Search Images Maps Play YouTube News Gmail Drive More »
Sign in
Screen reader users: click this link for accessible mode. Accessible mode has the same essential features but works better with your reader.

Patents

  1. Advanced Patent Search
Publication numberUS7983489 B2
Publication typeGrant
Application numberUS 12/833,862
Publication dateJul 19, 2011
Filing dateJul 9, 2010
Priority dateJul 31, 2006
Also published asUS7764849, US20080025646, US20100278435, WO2008016561A1
Publication number12833862, 833862, US 7983489 B2, US 7983489B2, US-B2-7983489, US7983489 B2, US7983489B2
InventorsBlaise H. Aguera y Arcas, Jonathan R. Dughi, Bryan Ressler, Ian A. Gilman, Alfred Astort, David M. Gedye
Original AssigneeMicrosoft Corporation
Export CitationBiBTeX, EndNote, RefMan
External Links: USPTO, USPTO Assignment, Espacenet
User interface for navigating through images
US 7983489 B2
Abstract
A system, method, and computer-readable media are presented for presenting similar images of a selected image in a user interface. One embodiment of the method can include identifying a selected first image and identifying a selected direction from the first image. Additionally, the method can include calculating a best neighbor metric for each of one or more other images to determine a best neighbor image in the selected direction. Furthermore, the method can include presenting the best neighbor image to a user in a user interface.
Images(11)
Previous page
Next page
Claims(14)
1. A method for presenting similar images of a selected image in a user interface, comprising:
identifying a first selected image;
identifying a first set of one or more keypoints in the first image;
identifying a plurality of sets of one or more keypoints in a plurality of other images;
determining a plurality of similarity metrics between the first set and each of the plurality of sets of keypoints, wherein the similarity metrics are a level of similarity between the first image and the plurality of other images, wherein the similarity metrics are distances as measured by points of differences between the first image and the plurality of other images, the distances being determined using a distance algorithm that examines the keypoints that the first image and each of the plurality of other images have in common and the distance algorithm determines the similarity metrics for each of the plurality of other images by subtracting twice the number of keypoints that the first image and a compared image of the plurality of other images have in common from the total number of keypoints found in the first image and the compared image;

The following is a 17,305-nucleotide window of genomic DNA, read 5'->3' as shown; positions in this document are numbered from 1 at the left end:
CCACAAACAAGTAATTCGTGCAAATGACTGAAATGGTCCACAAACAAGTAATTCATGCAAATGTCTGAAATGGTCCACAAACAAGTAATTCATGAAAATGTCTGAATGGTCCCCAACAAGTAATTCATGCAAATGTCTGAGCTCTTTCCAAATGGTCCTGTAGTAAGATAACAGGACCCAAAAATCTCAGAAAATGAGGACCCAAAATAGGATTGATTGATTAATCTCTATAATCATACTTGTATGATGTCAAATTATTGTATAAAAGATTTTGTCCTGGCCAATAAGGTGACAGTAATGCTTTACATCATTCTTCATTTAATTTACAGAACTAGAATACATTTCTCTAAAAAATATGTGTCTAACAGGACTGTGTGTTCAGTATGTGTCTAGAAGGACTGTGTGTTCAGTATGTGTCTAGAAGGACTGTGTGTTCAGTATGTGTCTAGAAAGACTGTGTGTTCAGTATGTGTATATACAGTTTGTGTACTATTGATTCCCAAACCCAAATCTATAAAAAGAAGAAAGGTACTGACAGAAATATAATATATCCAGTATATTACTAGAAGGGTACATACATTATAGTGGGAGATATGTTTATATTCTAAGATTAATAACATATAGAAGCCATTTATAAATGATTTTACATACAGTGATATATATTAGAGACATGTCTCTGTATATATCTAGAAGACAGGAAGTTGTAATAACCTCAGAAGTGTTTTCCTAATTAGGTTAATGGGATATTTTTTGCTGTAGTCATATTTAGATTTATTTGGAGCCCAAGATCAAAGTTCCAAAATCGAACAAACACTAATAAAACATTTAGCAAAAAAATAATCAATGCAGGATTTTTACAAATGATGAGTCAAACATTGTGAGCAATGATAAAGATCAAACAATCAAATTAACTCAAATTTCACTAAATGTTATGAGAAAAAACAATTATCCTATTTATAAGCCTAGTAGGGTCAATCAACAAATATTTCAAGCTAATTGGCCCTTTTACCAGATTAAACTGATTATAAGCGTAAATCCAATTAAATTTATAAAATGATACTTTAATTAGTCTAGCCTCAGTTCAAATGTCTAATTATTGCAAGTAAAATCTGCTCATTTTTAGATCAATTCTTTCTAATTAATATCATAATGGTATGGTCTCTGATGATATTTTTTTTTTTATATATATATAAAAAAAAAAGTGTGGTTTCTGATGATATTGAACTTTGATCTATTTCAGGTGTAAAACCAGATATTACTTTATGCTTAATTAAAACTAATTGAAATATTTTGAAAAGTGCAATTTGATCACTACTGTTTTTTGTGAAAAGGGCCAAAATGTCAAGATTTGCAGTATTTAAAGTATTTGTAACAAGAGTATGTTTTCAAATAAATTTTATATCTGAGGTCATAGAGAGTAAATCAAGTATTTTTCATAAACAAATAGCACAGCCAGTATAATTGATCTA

ranking the plurality of other images based on the similarity metrics; and
presenting the plurality of other images in the ranked order around the first image.
2. The method according to claim 1, wherein the similarity metrics are at least one of an Euclidian distance between a camera location for the first image and each of the plurality of other images, an angular separation between vectors corresponding to the directions in which the first image and each of the plurality of other images were photographed, and the difference between the focal lengths of the first image and each of the plurality of other images, and any combination of these techniques.
3. The method according to claim 1, further comprising presenting the plurality of other images in a ranked order in at least one of concentric bands and a spiral of images around the first image, wherein the placement of the presented plurality of other images depends on the similarity metric for each of the plurality of other images.